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Sima Samar

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NEWS
December 6, 2001 | KIM MURPHY, TIMES STAFF WRITER
The news that a woman has been named deputy prime minister of Afghanistan made headlines around the world Wednesday, but perhaps nowhere did it mean as much as in a small clinic here, halfway down an alley swirling with noise, donkeys and dust, miles from the Afghan border. Here, the real significance could be read in the faces of three nurses who stood behind a curtain in the narrow maternity room--broad, shy smiles, with a hint of surprised pride.
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NEWS
December 6, 2001 | KIM MURPHY, TIMES STAFF WRITER
The news that a woman has been named deputy prime minister of Afghanistan made headlines around the world Wednesday, but perhaps nowhere did it mean as much as in a small clinic here, halfway down an alley swirling with noise, donkeys and dust, miles from the Afghan border. Here, the real significance could be read in the faces of three nurses who stood behind a curtain in the narrow maternity room--broad, shy smiles, with a hint of surprised pride.
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WORLD
January 30, 2005
Afghanistan's top human rights official urged the country to confront the horrors of its past, saying that war crimes dating back more than 20 years should be prosecuted and rights abusers should be purged from public office. Louise Arbour, the U.N. High Commissioner for Human Rights, and Sima Samar, chairwoman of the Afghanistan Independent Human Rights Commission, presented a report to President Hamid Karzai, calling on the government to meet Afghans' "desire for justice."
NEWS
March 16, 2002 | From Times Wire Services
Afghan leader Hamid Karzai said Friday that he hoped to stay in power beyond his initial six-month term, and he implored expatriates to return home and help rebuild Afghanistan. The prime minister said he and his Cabinet were working to restore Afghans' confidence in government and to establish international credibility. But the process will take time, he said, and his appointment by the upcoming tribal assembly, or loya jirga, would provide necessary stability.
NEWS
March 17, 2002 | From Times Wire Services
Afghan leader Hamid Karzai said Friday that he hoped to stay in power beyond his initial six-month term, and he implored expatriates to return home and help rebuild Afghanistan. The prime minister said he and his Cabinet were working to restore Afghans' confidence in government and to establish international credibility. But the process will take time, he said, and his appointment by the upcoming tribal assembly, or loya jirga, would provide necessary stability.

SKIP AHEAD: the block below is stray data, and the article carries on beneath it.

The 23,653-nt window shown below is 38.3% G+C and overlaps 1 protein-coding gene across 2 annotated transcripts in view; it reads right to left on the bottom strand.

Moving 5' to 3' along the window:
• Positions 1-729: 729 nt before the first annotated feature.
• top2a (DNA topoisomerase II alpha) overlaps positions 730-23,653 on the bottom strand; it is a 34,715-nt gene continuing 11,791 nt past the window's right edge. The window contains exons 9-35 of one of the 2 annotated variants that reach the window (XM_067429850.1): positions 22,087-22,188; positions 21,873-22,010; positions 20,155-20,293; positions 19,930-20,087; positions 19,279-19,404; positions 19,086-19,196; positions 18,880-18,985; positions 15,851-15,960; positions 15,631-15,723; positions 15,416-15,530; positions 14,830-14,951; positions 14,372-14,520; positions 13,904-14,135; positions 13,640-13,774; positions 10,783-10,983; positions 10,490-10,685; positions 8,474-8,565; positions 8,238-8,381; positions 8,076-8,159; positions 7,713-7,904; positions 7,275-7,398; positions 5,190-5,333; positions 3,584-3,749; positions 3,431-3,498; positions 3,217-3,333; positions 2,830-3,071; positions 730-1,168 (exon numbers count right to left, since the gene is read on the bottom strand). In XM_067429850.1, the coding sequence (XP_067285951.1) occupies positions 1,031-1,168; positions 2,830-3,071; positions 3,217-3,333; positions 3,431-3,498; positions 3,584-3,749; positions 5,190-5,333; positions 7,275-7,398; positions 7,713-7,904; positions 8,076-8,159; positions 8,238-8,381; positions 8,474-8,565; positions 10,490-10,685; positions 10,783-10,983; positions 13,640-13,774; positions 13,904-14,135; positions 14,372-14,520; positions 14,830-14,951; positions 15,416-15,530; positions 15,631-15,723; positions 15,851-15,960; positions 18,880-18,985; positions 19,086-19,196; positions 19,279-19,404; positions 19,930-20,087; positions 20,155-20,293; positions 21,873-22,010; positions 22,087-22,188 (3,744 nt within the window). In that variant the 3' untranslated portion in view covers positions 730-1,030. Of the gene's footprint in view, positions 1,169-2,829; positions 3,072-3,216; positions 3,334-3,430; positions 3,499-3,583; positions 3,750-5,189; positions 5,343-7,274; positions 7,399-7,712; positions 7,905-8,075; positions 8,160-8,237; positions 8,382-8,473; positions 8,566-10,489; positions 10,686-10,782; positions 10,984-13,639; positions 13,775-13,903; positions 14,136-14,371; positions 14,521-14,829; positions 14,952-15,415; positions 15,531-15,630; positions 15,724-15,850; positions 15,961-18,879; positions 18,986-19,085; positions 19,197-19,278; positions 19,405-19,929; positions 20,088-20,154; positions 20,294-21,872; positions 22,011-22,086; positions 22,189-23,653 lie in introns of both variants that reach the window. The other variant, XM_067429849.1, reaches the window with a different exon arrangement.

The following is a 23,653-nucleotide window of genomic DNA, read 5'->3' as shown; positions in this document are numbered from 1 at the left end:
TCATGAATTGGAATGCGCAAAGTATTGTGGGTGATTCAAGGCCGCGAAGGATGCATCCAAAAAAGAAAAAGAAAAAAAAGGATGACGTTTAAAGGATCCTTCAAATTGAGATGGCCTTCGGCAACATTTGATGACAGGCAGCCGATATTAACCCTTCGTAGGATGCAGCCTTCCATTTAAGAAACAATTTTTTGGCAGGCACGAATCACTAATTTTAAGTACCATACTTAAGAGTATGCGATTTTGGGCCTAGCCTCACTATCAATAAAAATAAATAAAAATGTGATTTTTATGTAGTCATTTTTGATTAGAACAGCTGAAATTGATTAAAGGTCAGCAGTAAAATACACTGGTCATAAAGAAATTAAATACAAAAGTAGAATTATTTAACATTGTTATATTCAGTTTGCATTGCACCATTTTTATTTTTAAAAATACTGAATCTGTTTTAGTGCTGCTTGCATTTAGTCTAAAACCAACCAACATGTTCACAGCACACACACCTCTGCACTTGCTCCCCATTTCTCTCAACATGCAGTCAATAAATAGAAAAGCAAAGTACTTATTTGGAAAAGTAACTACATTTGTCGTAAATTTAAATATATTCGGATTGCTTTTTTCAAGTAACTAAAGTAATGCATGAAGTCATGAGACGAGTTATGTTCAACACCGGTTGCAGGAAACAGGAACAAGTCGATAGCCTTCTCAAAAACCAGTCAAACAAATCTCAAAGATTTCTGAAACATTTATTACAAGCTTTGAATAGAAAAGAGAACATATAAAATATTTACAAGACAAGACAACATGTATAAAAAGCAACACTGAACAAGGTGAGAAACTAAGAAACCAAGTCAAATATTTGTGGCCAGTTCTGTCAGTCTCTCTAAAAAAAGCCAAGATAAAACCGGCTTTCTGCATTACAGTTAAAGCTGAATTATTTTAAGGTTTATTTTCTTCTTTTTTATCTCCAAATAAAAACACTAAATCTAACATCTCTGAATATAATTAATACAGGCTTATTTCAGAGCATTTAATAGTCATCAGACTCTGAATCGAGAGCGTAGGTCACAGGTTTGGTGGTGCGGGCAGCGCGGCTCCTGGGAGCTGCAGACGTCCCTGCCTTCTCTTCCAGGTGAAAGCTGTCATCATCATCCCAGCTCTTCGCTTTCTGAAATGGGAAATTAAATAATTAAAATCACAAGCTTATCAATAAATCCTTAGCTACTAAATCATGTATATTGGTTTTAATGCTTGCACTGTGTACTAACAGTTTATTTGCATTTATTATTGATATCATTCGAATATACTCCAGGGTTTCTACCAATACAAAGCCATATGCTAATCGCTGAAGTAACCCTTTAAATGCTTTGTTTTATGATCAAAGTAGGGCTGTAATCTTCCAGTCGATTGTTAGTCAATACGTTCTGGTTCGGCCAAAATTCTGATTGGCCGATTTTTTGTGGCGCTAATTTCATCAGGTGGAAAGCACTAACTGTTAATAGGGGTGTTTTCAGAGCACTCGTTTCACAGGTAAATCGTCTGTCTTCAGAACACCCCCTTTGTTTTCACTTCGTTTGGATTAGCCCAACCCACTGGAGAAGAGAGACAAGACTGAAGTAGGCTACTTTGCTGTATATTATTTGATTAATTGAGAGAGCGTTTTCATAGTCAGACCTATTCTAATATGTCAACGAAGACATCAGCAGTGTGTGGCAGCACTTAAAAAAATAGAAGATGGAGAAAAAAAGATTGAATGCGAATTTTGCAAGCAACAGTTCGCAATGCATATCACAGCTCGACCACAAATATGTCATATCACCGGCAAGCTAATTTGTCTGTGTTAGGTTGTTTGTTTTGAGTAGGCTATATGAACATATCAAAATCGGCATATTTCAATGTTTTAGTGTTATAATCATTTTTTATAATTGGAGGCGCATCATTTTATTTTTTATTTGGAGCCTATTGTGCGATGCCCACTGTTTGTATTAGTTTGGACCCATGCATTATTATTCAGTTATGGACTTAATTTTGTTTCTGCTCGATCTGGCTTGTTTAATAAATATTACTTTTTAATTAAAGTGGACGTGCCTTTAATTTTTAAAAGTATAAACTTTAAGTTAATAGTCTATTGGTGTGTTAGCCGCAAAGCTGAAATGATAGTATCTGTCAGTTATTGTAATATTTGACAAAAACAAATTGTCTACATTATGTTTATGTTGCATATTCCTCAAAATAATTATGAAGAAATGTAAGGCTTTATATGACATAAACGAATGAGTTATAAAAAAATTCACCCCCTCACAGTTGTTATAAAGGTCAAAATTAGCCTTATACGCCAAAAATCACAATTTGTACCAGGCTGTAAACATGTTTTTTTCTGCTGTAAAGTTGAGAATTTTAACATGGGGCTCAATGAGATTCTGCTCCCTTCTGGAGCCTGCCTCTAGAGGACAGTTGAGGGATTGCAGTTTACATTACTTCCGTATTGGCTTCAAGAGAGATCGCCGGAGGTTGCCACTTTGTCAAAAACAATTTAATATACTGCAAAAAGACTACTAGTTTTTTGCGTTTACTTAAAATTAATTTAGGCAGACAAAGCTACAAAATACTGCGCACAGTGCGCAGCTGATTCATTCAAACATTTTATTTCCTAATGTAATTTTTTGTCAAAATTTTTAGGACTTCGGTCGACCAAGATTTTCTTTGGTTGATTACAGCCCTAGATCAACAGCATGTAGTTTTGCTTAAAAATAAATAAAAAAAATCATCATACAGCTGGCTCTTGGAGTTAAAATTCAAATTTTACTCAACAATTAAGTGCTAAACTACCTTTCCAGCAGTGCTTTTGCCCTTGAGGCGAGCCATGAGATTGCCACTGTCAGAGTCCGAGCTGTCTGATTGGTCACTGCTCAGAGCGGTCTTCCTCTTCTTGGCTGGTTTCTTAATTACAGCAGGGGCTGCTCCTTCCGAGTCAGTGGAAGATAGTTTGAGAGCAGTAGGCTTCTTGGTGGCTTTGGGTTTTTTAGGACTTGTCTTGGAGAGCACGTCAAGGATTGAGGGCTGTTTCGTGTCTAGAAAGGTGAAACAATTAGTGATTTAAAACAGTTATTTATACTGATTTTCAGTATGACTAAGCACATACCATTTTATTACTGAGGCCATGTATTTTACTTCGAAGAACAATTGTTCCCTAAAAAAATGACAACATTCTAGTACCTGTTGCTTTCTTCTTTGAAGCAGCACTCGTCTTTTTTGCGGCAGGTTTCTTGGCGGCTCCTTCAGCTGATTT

NEWS
December 18, 2001 | NORMAN KEMPSTER, TIMES STAFF WRITER
The head of Afghanistan's newly created Ministry of Women's Affairs challenged Secretary of State Colin L. Powell on Monday to pick women for high-profile jobs at the U.S. Embassy in the war-ravaged country. After the deposed Taliban's harsh reign rendered women largely invisible, the minister, Sima Samar, said the international community has an obligation to put women in high-profile positions to demonstrate that a new day is coming.
NEWS
March 9, 2002 | JOHN DANISZEWSKI, TIMES STAFF WRITER
The movie theater where they gathered had been burned by the Taliban. Its roof was jury-rigged out of red-and-white parachute cloth. The guests had to sit on new folding chairs still partially wrapped in plastic. But that only added to the up-from-the-ashes charm Friday as hundreds of Afghan women and a raft of international dignitaries gathered for the first observance of International Women's Day in Afghanistan since before the Taliban came to power.
ENTERTAINMENT
April 3, 2009 | TINA DAUNT
Everybody knows about Jay Leno's taste for topical humor. Far fewer are aware that his wife, Mavis, has long been one of Hollywood's most influential behind-the-scenes activists on behalf of women. For more than a decade Mavis Leno has made the plight of Afghan women her particular case and this month she and the organization in which she plays a pivotal role -- the Feminist Majority Foundation -- will hold what amounts to a coming out party for the next round in this cause.
NEWS
December 5, 2001 | RICHARD BOUDREAUX, TIMES STAFF WRITER
After settling on the form, duties and timetable of a post-Taliban administration, four Afghan factions chose an interim prime minister early today and neared final agreement on a 29-member multiethnic council to guide their country toward peaceful democratic rule. The delegates chose Hamid Karzai, a 46-year-old tribal leader who has been fighting the Taliban, to head the council as prime minister.
NEWS
October 11, 2001 | TYLER MARSHALL, TIMES STAFF WRITER
For many Americans, the end to Afghanistan's agony begins with a simple step: Just show the door to Osama bin Laden. After all, he's a foreigner--a Saudi exile whose very presence has completed the diplomatic isolation of his Afghan hosts and brought more suffering to a people whose plight is already desperate after decades of war. The ruling Taliban's refusal even to consider such an option--even though the stance has drawn four days of U.S.
WORLD
June 12, 2002 | CAROL J. WILLIAMS, TIMES STAFF WRITER
The last serious presidential challenger to interim leader Hamid Karzai withdrew his candidacy Tuesday, enhancing the impression among many delegates to this nation's grand assembly that the selection had been fixed by foreign advisors and those already in power. Former President Burhanuddin Rabbani's announcement that he was bowing out led to speculation among observers and delegates that he had been promised a prestigious post.
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